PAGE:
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Experts cautious over link between insulin, cancer risk PDF Stampa E-mail
Giovedì 01 Ottobre 2009 07:27

A review of clinical studies presented at the European Association for the Study of Diabetes (EASD) meeting was not able to provide a definitive answer to questions over the safety of sanofi-aventis’ insulin product Lantus (insulin glargine). Researchers said that more work is needed to understand whether the use of Lantus leads to an increased risk of cancer.

 

The president of the EASD, Ulf Smith, noted that “no-one has ever suggested that glargine, or any other form of insulin, causes cancer,” adding that it “is the potential that already existing cancers, small cancers, can grow faster” that is of concern. “I’m not changing my clinical practice because we’re not at that stage yet, but I’m certainly aware of the potentially negative effect,” said Smith, who remarked that “we need to understand more.”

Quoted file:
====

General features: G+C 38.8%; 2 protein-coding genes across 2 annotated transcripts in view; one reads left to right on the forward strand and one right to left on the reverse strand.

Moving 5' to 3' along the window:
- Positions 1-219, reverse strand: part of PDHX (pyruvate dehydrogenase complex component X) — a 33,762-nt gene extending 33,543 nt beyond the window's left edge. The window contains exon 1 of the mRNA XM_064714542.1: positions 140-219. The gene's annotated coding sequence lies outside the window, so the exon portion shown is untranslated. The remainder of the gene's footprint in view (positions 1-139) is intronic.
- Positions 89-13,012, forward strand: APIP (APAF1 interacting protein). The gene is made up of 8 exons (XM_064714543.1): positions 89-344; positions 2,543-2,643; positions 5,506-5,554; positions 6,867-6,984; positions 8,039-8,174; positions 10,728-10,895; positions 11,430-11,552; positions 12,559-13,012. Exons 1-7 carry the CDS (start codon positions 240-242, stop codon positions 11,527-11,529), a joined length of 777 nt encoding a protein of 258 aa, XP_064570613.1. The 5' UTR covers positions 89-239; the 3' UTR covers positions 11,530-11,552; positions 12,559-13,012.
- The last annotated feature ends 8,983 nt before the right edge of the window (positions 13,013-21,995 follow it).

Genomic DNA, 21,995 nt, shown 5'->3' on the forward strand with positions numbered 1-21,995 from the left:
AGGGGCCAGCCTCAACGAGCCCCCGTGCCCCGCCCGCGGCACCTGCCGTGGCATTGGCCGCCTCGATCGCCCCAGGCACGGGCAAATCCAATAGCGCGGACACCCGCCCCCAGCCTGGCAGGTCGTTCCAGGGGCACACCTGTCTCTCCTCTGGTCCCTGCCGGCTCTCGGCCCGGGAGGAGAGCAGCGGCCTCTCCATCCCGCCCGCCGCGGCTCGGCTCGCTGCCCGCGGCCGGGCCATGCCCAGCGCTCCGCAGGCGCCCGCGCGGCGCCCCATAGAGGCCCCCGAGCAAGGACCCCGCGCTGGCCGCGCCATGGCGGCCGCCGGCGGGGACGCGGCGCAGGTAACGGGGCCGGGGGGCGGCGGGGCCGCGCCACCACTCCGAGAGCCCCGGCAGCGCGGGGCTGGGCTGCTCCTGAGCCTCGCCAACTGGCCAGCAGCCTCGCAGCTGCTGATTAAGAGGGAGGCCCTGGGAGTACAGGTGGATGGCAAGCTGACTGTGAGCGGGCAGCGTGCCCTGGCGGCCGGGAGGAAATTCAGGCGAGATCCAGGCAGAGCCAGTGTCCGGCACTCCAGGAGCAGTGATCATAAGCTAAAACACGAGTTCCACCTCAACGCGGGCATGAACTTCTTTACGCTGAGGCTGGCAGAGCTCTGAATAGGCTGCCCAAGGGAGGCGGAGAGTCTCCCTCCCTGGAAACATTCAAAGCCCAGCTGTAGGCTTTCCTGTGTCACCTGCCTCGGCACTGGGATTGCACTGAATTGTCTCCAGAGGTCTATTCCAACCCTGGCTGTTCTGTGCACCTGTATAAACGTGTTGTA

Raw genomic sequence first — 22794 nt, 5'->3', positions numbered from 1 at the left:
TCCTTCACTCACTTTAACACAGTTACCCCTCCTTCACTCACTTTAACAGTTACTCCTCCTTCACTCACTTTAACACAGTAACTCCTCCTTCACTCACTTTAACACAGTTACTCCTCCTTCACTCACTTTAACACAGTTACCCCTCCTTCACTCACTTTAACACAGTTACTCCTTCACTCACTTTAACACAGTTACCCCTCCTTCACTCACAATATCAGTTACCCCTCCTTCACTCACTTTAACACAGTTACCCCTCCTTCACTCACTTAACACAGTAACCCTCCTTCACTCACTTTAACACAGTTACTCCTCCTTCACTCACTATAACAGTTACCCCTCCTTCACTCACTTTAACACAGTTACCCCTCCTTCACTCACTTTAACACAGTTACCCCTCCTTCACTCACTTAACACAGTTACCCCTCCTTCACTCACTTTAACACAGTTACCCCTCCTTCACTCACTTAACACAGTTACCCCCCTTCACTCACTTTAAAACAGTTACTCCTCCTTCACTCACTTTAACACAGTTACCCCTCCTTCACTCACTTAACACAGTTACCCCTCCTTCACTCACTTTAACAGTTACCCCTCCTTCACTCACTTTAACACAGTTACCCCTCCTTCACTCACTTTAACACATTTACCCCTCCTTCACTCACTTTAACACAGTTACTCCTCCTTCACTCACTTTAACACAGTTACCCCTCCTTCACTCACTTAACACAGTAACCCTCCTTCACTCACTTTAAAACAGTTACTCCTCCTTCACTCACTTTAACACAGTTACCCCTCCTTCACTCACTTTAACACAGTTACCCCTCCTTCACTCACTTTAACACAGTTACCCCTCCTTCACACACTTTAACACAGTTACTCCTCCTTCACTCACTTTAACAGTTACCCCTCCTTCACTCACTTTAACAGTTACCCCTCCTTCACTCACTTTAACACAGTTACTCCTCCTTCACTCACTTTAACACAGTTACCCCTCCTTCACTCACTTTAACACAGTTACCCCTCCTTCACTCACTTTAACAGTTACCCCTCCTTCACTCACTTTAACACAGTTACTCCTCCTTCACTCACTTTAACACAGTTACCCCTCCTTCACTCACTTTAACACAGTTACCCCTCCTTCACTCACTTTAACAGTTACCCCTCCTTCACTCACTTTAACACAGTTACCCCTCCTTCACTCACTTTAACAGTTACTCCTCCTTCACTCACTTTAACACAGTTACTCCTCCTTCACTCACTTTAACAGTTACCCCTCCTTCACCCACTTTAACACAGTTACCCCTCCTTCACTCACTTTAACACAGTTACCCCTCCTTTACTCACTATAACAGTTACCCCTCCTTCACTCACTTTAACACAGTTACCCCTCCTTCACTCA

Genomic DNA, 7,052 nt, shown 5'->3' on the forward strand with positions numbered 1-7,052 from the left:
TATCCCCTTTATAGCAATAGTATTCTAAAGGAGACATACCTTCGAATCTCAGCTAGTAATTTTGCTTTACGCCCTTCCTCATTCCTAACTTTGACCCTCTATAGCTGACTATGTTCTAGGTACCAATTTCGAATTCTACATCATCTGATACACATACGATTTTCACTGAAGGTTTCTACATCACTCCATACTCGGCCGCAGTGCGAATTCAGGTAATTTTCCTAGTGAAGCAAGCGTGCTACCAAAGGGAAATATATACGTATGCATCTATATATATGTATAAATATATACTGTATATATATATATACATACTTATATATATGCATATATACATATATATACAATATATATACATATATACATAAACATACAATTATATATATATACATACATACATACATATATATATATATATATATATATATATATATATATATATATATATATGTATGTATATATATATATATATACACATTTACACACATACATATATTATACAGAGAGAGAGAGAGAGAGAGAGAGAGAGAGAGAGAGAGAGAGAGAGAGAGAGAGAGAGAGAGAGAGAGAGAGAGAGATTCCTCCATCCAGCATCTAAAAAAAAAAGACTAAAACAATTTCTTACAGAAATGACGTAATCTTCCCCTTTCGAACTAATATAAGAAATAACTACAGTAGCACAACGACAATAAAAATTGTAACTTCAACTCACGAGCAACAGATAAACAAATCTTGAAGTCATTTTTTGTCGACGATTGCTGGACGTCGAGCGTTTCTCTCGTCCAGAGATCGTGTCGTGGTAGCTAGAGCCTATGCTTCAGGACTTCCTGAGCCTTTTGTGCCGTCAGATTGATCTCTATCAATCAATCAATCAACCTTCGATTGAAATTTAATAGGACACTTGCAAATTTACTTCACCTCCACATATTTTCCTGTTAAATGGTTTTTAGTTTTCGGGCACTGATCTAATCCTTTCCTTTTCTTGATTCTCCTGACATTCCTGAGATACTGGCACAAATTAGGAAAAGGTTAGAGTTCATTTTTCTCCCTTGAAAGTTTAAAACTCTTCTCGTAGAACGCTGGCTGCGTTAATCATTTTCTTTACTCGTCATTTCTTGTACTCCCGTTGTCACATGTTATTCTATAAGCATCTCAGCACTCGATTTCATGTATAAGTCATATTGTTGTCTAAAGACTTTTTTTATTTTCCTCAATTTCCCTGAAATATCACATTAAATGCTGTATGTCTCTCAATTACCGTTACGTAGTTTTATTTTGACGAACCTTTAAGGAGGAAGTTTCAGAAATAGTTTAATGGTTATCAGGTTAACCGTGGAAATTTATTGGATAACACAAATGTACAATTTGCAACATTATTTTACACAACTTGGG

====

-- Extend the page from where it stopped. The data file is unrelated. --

Experts also welcomed sanofi-aventis’ announcement earlier this week that it will initiate a research plan to examine the safety of insulin, including insulin analogues such as Lantus. Riccardo Perfetti, senior medical director of the company’s metabolism unit, said that an internal analysis of studies on Lantus, involving more than 10 000 patients, found no increased risk of cancer, but he added that “we need to address this specifically” with trials led by independent researchers.

 

In related news, an analysis of 21 randomised studies from Novo Nordisk found that patients who received the company's Levemir (insulin detemir) had a statistically significant decrease in the rate of cancer compared to those receiving traditional human insulin. Studies that compared Levemir and Lantus had too few tumours to observe any difference.


di Matthew Dennis

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